I remember as an impressionable young kid, that the buses that went from the town, the city where I grew up, Scranton, Pennsylvania, left for the great March on Washington for civil rights from our synagogue. Dr. King there taught, “When the architects of our republic wrote the magnificent words of the Constitution and the Declaration of Independence, they were signing a promissory note to which every American was to fall heir. This note was a promise to all men, yes, black and white, guaranteeing inalienable rights of life, liberty and the pursuit of happiness. We refuse to believe that the bank of justice is bankrupt. We refuse to believe that there are insufficient funds in the great vaults of the opportunity of this nation. Even though we face the difficulties of today and tomorrow, I still have a dream.”

Feinstein brilliantly reminded us of something, that I had learned as an undergraduate, but totally forgotten. That March on Washington was not the first march to espouse a view. Four decades earlier there was another march on Washington. On August 8, 1925, fifty-thousand – fifty-thousand hooded Ku Klux Klansman marched on the same mall. The Klan demanded the restoration of what they called “true Americanism.” They advanced a platform that demonized blacks, Catholics, Jews, Mexicans, Asians, all non-white immigrant groups, together with the unchristian practices of alcohol consumption, birth control and the teaching of evolution in schools. They marched unmasked with a sense of total impunity. Charlottesville is not the beginning. That was 1925, when the Klan boasted a membership of five million, amounting at the time to fifteen percent of the national population in forty-eight states. Eleven governors were members of the Klan. Sixteen U.S. senators were members of the Klan. Seventy-Five seats in the House of Representatives – that we know of – were Klansmen.

Opposite the power of hope in the American character is the power of fear. Fear closes minds, builds walls, slams doors. We fear someone or something coming to take away what is ours, what we fought for and worked for, we fear our way of life is being twisted and warped.

In his farewell address, January 1989 – lots of us were there for this one – President Ronald Regan, in his farewell address: “I’ve spoken of the shining city on a hill all my political life. In my mind, it was a tall, proud city, built on rocks stronger than oceans, windswept, God blessed and teeming with people of all kinds, living in harmony and peace. If there had to be city walls, the walls had doors and the doors were open to anyone. She’s still a beacon, a magnet for all most of freedom, for all the pilgrims, from all the lost places who are hurdling through the darkness toward home.”

Feinstein responded to that: “Fear sees a world of finite resources and shrinking possibility. Fear is posits and economics of scarcety in which life is a race to grab what you can. Fear turns everyone into rivals, into an object expropriated, used, and exploited. Hope comes from someplace else. It is derived from the Bible. It is our Jewish gift to America. Ben Franklin’s design for the great seal of the United States was an image of the splitting of the Red Sea.”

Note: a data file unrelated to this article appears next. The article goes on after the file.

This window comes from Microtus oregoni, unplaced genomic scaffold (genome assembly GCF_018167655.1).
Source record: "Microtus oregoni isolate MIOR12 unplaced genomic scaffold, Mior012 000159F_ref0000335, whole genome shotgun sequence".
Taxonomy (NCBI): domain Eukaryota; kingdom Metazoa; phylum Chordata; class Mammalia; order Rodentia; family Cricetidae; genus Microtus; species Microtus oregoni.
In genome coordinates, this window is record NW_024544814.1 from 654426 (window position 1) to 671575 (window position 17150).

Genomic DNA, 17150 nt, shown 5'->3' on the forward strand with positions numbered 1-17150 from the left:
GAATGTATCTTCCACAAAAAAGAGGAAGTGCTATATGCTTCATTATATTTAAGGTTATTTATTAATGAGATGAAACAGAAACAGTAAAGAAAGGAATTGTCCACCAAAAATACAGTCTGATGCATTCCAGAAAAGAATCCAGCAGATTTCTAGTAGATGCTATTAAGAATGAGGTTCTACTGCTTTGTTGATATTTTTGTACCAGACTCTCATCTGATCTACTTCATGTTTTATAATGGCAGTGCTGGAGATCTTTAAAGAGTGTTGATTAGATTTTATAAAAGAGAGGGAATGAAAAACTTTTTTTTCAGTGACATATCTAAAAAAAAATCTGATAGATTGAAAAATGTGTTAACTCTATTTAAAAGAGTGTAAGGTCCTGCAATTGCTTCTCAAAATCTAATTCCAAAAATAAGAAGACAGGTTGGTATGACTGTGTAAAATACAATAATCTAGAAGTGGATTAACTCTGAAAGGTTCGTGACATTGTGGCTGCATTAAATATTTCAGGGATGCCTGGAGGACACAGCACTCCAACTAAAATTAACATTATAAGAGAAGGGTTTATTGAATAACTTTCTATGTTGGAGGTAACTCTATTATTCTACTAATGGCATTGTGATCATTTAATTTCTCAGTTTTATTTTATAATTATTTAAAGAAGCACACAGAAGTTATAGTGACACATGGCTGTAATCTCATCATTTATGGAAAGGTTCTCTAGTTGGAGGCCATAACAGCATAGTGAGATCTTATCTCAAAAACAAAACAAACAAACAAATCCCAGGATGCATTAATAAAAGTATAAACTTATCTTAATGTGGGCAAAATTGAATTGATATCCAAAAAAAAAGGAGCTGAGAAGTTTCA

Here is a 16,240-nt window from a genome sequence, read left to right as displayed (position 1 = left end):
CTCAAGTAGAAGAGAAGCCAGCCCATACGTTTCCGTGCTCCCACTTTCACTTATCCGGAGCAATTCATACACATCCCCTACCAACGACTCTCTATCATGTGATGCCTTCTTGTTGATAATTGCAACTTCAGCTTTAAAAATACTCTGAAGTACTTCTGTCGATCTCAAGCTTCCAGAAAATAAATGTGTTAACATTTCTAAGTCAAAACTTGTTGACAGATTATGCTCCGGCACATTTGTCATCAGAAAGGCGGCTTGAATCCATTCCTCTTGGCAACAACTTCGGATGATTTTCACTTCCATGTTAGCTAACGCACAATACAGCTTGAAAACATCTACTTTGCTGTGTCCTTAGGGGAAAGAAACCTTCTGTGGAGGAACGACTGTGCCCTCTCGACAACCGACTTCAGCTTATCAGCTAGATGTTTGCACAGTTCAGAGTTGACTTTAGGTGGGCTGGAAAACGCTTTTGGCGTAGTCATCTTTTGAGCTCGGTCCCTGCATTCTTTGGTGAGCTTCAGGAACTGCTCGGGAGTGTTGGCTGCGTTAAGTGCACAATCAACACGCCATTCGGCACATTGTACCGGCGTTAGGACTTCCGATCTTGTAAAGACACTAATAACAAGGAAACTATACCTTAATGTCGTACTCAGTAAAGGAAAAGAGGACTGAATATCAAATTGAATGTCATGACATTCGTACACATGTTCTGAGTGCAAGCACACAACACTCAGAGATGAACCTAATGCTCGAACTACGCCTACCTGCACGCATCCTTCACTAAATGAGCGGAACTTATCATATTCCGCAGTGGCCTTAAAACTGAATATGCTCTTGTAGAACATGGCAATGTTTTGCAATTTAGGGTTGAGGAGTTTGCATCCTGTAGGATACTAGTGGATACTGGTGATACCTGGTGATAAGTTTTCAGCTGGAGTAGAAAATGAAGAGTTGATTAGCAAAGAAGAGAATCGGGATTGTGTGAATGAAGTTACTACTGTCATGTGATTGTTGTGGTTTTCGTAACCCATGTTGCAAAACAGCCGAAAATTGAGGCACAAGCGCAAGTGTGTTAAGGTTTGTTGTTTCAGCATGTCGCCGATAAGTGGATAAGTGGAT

Feinstein reminds us, from the 17th Century puritans to the founders in the 18th Century, from the 19th Century African American slaves’ narratives, to the 20th Century literature of personal development and self-help, we tell the same story of redemption as it is described in the autobiographies of Ben Franklin, of Frederick Douglass, of Helen Keller and of Malcom X, of Maya Angelou and right down to Oprah Winfrey’s. And yet we revel, and listen, and are attracted like moths to a light, to the news that undermines the very foundation of our existence time and again.

A few weeks ago, as I was thinking about these sermons, I saw a fascinating exchange on a late night show, I think on HBO, Bill Maher. I literally only saw part of it. I must admit, I fell asleep in the middle. But I was glad that I was awake enough to write a few notes down. It was between a Harvard Professor, Steven Pinker, and the African-American comic, and political commentator, D. L. Hughley. Pinker uses facts to tell the truth about modernity. But not the truths that we see in the newspaper usually. You don’t have to listen long to realize that there is something odd about what he is telling you. What he claims is the news is the stuff that’s too good to print. And I don’t mean that too good. For example, two hundred years ago, ninety percent of the world’s population lived in extreme poverty. While many children went to bed hungry last night, only about ten percent of the people live in poverty today.

The world has never had more democracies. Last year there were terrible wars in certain corners of the world. There were twelve ongoing wars. There were sixty autocracies and more than ten thousand nuclear weapons. But thirty years ago, there were twenty-three wars, twice as many. Eighty-five autocracies, and sixty thousand nuclear weapons, six times more than now. But that’s not the news we focus on. Over the last century, we’ve become 96 percent less likely to be killed in a car crash, 88 percent less likely to be mowed down on a sidewalk, 99 percent less likely to die in a plane crash, 95 percent less likely to be killed on the job, 89 percent less likely to be killed by drought, flood, wildfires, storm, volcano or landslide.